When thinking about establishing any trading strategy, considering your timeframe is very important. With bearish strategies, however, it may be even more critical to your success due to the potentially unlimited risk involved.
The overall market trend is important in bearish trading
One key component when considering any trade is timeframe. Simply put, how long do you intend to be in this trade? As with many aspects of trading, there is no right or wrong answer to this question. Some traders buy stock with the intent of holding for years while others will buy for shorter term trends such as weeks to months. The most aggressive traders may hold positions for seconds to minutes. It’s true that any timeframe can be effective. The key is to make sure that you have some expectation and understanding of what timeframe makes the most sense for the trade you are about to enter, and to act consistently.
Considerations to take into account before entering a bearish position
When discussing “bearish trading” we’re not talking about standing by idly without a position. Instead, we are establishing an actual short position in a given security or index.
Historically, the stock market has spent more time going up than down. When you buy a stock, the worst that can happen is that the company goes out of business and the stock goes to zero. However, short positions have unlimited risk. If you sold shares short in the open market, your requirement to close out the trade is to buy those shares back, ideally at a lower price. If the price of the shorted security rallies against you, it can go perpetually higher. As such, it is less common for a trader to sell short a stock and hold that short position for an extended period of time. With this in mind, it’s important to consider your timeframe for a short trade before entering the position. You can change your mind as the circumstances change, but having an idea of the possibilities will prepare you to make a decision in the moment.
Often, the decision of timeframe for your short trade will be based on one or both of two factors:
- Personal preference based on individual temperament and risk tolerance
- The catalyst
Factors in choosing trading timeframe: personal preference
The question to ask is not “Which time frame is best?” but rather “Which time frame am I most comfortable with?” Consider what would happen if the long-term trader decided one day to suddenly start jumping in and out of positions, or if the usually short-term trader started trying to hold onto positions for months at a time. Chances are, both traders would eventually feel uncomfortable sticking with their new trading time frame.
Before you sell short a stock with the intent of holding the short position for a long time, it is wise to realistically assess your ability to hold onto positions when they move against you.
Factors in choosing trading timeframe: trade catalyst
If you expect a particular company to see a significant slowing or a decline in sales and earnings, it is reasonable to expect that, absent other factors that may affect price, the price for that stock may decline over time. If a company’s fundamental outlook truly takes a meaningful turn for the worse, then it could be a candidate for a short position. Most traders who trade the short side will look for shorter-term opportunities in order to limit their risk.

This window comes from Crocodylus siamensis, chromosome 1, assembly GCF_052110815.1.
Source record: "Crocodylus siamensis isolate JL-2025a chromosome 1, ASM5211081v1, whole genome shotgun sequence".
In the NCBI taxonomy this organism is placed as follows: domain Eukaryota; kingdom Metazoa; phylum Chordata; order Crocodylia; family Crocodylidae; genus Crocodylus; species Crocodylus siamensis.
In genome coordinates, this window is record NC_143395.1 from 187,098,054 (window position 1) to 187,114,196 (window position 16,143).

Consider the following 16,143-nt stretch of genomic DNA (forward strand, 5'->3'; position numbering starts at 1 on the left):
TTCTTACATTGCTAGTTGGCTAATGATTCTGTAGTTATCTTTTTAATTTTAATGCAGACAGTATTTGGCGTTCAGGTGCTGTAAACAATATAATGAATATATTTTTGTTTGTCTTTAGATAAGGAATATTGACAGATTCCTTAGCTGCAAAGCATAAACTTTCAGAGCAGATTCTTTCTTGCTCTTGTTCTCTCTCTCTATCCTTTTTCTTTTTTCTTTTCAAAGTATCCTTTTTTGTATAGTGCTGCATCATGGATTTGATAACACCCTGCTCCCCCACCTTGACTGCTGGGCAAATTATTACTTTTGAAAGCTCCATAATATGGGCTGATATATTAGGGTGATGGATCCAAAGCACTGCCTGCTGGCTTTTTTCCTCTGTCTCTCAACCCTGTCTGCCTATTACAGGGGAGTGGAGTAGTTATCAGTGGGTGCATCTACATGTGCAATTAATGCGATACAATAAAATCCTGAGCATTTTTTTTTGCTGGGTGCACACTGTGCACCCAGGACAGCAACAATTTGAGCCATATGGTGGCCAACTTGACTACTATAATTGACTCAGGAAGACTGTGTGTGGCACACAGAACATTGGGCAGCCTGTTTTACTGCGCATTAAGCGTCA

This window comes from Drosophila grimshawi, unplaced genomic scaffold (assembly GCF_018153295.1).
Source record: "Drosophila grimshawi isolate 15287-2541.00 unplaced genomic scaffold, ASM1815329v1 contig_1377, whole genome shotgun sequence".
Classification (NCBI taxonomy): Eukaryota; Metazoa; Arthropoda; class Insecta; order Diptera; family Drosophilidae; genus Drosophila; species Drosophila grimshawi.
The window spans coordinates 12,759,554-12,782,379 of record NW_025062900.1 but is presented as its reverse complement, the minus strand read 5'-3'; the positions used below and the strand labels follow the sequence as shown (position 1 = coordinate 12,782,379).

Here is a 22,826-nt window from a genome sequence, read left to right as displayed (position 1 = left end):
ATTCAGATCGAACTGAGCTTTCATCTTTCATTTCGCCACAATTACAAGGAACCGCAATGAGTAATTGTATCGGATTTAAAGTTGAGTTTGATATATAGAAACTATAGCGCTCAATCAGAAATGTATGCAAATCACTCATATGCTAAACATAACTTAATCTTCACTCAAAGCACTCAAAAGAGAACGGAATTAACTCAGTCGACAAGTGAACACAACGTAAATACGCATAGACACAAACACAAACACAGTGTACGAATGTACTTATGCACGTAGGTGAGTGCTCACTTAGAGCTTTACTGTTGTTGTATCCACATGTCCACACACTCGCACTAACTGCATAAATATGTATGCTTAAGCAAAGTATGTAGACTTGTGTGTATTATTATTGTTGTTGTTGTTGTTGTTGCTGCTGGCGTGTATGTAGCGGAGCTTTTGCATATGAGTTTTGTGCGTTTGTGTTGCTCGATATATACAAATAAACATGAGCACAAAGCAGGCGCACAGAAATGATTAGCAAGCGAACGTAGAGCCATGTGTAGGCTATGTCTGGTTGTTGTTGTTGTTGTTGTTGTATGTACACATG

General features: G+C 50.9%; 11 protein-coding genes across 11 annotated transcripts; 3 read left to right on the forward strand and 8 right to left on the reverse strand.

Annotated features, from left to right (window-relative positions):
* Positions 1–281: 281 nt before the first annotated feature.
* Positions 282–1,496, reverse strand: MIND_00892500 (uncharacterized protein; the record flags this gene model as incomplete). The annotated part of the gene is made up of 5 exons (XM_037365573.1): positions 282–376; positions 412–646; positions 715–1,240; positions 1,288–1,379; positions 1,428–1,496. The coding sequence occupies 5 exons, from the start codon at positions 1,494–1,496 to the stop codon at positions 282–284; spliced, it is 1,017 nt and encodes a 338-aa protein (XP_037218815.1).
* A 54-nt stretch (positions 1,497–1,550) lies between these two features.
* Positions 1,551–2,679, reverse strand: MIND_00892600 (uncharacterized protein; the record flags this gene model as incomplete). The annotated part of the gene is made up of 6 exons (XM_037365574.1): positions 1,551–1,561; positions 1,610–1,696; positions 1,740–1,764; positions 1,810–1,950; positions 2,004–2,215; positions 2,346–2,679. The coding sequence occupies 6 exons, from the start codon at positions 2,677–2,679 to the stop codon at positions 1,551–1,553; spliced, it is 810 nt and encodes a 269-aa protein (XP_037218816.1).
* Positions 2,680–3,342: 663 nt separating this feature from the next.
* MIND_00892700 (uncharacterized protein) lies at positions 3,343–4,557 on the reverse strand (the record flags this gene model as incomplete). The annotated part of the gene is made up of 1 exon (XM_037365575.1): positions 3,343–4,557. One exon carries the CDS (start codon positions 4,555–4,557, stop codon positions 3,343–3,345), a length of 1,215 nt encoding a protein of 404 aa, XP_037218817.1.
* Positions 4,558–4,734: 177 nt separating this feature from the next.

If the catalyst that prompted the trader to enter a short position may require time to play out, then a short-term trading timeframe does not make sense. If a trader sells short a stock because the company has stated that they expect demand for their key product to decline in the years ahead, then the trader may need to give the position some room to fluctuate. Price swings over the long term can often be much greater than those in the short run so appropriate position sizing is important as well.
At the other end of the spectrum, if a trader expects a stock to drop sharply right after what he or she anticipates will be a negative earnings announcement, for example, then planning to sell short before the announcement and buying back the shares soon after could be a consideration.
As an alternative scenario, a trader might choose to enter a short position in a down-trending stock and maintain the short position until its trend is broken. In these instances, the trader may not be concerned with the time frame.
Possible dangers when considering trading timeframe
The biggest dangers regarding trading timeframe in bearish trades tend to occur after the trade is established. Examples of these types of potentially dangerous actions may include:
- Entering a trade based on a short term strategy and then deciding to hold for the long term after the stock moves sharply against you.
- Entering a trade and expecting to get out with a quick profit if the stock moves in your favor, then deciding to hold on for a little longer after the anticipated short-term selloff occurs.
While each of the moves listed above may work out for a given trade, in the long run, the act of routinely changing the expected trading timeframe based on whims and random events is not recommended.
Each individual trader has personal preferences regarding how they will choose a trade, what they will trade and how long they are comfortable holding a given position. When it comes to such personal preferences, there are no right or wrong answers. What is most important is that a trader analyzes and acknowledges their own preferences and acts in a manner that offers them the greatest opportunity for long-term success. Trading timeframe is an important consideration in that process.